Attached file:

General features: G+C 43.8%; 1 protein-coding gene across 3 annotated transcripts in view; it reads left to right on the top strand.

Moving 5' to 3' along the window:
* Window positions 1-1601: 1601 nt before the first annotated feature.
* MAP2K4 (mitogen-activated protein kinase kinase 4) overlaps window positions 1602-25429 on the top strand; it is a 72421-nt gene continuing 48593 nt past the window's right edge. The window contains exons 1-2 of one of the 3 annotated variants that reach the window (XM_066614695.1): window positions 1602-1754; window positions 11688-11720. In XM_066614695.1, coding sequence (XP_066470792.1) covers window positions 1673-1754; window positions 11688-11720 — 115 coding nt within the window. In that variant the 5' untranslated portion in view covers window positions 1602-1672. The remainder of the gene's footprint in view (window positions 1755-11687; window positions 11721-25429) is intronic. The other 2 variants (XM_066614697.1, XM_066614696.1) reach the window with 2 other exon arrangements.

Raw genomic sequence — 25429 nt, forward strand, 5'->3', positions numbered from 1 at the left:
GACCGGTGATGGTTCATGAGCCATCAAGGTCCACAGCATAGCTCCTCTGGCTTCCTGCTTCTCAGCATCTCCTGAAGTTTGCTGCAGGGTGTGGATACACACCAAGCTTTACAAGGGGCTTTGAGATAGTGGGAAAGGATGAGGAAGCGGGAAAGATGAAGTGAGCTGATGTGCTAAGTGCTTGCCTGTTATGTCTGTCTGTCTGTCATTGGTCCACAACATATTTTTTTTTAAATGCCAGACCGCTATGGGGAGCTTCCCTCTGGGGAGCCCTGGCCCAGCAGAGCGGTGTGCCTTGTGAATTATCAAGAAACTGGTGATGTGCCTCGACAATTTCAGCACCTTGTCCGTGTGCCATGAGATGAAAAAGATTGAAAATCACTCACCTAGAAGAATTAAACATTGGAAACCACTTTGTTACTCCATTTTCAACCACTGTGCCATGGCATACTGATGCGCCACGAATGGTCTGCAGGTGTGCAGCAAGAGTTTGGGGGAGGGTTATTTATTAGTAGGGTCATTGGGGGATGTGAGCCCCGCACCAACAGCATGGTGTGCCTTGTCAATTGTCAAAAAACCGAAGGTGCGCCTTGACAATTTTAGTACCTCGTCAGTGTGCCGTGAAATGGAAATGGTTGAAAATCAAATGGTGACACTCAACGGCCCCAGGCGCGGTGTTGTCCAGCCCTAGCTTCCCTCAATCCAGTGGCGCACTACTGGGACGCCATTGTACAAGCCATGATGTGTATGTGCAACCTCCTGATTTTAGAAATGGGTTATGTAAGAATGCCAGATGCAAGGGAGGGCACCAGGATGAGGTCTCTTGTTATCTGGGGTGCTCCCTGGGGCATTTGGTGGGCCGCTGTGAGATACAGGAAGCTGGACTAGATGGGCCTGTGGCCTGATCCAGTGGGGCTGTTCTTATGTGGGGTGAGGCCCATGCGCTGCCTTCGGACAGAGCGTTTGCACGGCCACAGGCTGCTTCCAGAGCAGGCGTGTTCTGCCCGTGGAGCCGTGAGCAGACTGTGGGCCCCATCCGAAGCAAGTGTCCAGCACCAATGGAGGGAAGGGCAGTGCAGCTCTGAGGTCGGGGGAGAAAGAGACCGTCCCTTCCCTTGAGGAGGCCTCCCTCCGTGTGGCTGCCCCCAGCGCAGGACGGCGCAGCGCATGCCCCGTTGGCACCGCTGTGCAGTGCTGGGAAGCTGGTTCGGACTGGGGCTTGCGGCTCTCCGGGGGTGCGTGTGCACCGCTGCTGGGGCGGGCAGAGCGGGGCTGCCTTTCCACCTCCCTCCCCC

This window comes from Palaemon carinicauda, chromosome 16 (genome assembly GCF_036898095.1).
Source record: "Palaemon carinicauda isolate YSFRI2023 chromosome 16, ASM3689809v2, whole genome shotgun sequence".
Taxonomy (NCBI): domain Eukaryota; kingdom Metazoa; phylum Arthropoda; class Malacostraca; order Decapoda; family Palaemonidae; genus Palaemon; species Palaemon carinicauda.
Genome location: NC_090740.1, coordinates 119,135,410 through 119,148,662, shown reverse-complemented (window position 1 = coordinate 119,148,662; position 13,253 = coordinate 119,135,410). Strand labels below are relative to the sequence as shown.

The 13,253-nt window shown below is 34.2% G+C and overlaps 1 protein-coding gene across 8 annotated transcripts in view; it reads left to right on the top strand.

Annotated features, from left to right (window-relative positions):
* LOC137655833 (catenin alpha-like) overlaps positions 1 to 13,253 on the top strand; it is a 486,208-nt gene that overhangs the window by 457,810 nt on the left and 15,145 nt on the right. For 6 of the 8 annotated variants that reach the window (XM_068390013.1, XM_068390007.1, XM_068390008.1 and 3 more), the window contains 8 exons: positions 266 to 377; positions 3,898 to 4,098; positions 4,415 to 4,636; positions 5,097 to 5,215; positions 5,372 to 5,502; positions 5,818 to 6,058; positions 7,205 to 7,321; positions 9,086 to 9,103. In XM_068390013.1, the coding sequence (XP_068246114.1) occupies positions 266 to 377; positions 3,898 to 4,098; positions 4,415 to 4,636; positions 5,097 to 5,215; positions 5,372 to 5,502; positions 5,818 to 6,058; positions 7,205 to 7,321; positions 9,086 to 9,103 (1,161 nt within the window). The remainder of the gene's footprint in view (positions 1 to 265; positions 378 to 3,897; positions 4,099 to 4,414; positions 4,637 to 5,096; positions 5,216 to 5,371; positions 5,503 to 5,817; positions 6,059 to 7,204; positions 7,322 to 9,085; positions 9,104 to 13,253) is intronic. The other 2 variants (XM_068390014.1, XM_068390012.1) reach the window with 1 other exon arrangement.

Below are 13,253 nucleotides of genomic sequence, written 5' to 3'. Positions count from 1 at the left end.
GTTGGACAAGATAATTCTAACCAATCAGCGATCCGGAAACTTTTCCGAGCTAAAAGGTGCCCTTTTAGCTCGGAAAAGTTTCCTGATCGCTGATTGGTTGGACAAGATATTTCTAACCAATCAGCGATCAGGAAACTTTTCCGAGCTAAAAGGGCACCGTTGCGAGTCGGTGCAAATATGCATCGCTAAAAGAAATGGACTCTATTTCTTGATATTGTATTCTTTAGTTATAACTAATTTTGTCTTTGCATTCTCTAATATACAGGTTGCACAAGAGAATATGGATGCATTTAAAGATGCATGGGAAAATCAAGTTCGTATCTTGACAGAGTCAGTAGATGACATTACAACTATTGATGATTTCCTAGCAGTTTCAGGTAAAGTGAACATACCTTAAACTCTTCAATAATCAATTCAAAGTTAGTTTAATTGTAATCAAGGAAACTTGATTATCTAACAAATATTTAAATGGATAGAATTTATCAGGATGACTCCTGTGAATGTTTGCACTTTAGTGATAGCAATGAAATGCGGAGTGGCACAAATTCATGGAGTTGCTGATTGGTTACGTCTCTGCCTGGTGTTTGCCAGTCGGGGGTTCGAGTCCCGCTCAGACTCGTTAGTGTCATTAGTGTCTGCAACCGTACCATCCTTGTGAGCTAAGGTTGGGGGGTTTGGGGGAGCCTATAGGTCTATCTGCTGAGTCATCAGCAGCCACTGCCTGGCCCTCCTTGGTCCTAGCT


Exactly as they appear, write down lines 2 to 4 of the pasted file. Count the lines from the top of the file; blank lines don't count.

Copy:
Moving 5' to 3' along the window:
* Window positions 1-1601: 1601 nt before the first annotated feature.
* MAP2K4 (mitogen-activated protein kinase kinase 4) overlaps window positions 1602-25429 on the top strand; it is a 72421-nt gene continuing 48593 nt past the window's right edge. The window contains exons 1-2 of one of the 3 annotated variants that reach the window (XM_066614695.1): window positions 1602-1754; window positions 11688-11720. In XM_066614695.1, coding sequence (XP_066470792.1) covers window positions 1673-1754; window positions 11688-11720 — 115 coding nt within the window. In that variant the 5' untranslated portion in view covers window positions 1602-1672. The remainder of the gene's footprint in view (window positions 1755-11687; window positions 11721-25429) is intronic. The other 2 variants (XM_066614697.1, XM_066614696.1) reach the window with 2 other exon arrangements.